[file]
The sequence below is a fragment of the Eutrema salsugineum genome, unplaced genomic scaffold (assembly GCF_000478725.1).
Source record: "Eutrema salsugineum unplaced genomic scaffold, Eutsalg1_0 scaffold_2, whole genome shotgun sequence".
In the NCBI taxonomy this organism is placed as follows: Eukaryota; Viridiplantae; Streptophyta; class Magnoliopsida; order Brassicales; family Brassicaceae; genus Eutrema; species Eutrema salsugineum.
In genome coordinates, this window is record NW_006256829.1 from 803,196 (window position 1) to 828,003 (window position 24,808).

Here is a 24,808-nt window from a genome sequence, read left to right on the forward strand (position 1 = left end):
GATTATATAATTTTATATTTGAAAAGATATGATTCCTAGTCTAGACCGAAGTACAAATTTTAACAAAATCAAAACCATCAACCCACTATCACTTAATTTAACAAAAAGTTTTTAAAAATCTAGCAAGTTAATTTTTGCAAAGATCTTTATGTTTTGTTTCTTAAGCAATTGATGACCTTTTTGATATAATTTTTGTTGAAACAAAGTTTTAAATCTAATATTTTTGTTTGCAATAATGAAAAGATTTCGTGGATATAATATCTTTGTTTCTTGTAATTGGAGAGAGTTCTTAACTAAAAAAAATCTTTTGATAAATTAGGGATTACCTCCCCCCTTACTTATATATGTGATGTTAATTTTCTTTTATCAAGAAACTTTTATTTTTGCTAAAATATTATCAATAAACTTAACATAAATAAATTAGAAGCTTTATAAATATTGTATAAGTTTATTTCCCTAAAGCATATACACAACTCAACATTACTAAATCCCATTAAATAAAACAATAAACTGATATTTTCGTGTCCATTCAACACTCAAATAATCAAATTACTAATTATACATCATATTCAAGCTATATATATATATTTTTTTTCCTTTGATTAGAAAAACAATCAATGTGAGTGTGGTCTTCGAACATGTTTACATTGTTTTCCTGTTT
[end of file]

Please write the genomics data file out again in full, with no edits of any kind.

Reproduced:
The sequence below is a fragment of the Eutrema salsugineum genome, unplaced genomic scaffold (assembly GCF_000478725.1).
Source record: "Eutrema salsugineum unplaced genomic scaffold, Eutsalg1_0 scaffold_2, whole genome shotgun sequence".
In the NCBI taxonomy this organism is placed as follows: Eukaryota; Viridiplantae; Streptophyta; class Magnoliopsida; order Brassicales; family Brassicaceae; genus Eutrema; species Eutrema salsugineum.
In genome coordinates, this window is record NW_006256829.1 from 803,196 (window position 1) to 828,003 (window position 24,808).

Here is a 24,808-nt window from a genome sequence, read left to right on the forward strand (position 1 = left end):
GATTATATAATTTTATATTTGAAAAGATATGATTCCTAGTCTAGACCGAAGTACAAATTTTAACAAAATCAAAACCATCAACCCACTATCACTTAATTTAACAAAAAGTTTTTAAAAATCTAGCAAGTTAATTTTTGCAAAGATCTTTATGTTTTGTTTCTTAAGCAATTGATGACCTTTTTGATATAATTTTTGTTGAAACAAAGTTTTAAATCTAATATTTTTGTTTGCAATAATGAAAAGATTTCGTGGATATAATATCTTTGTTTCTTGTAATTGGAGAGAGTTCTTAACTAAAAAAAATCTTTTGATAAATTAGGGATTACCTCCCCCCTTACTTATATATGTGATGTTAATTTTCTTTTATCAAGAAACTTTTATTTTTGCTAAAATATTATCAATAAACTTAACATAAATAAATTAGAAGCTTTATAAATATTGTATAAGTTTATTTCCCTAAAGCATATACACAACTCAACATTACTAAATCCCATTAAATAAAACAATAAACTGATATTTTCGTGTCCATTCAACACTCAAATAATCAAATTACTAATTATACATCATATTCAAGCTATATATATATATTTTTTTTCCTTTGATTAGAAAAACAATCAATGTGAGTGTGGTCTTCGAACATGTTTACATTGTTTTCCTGTTT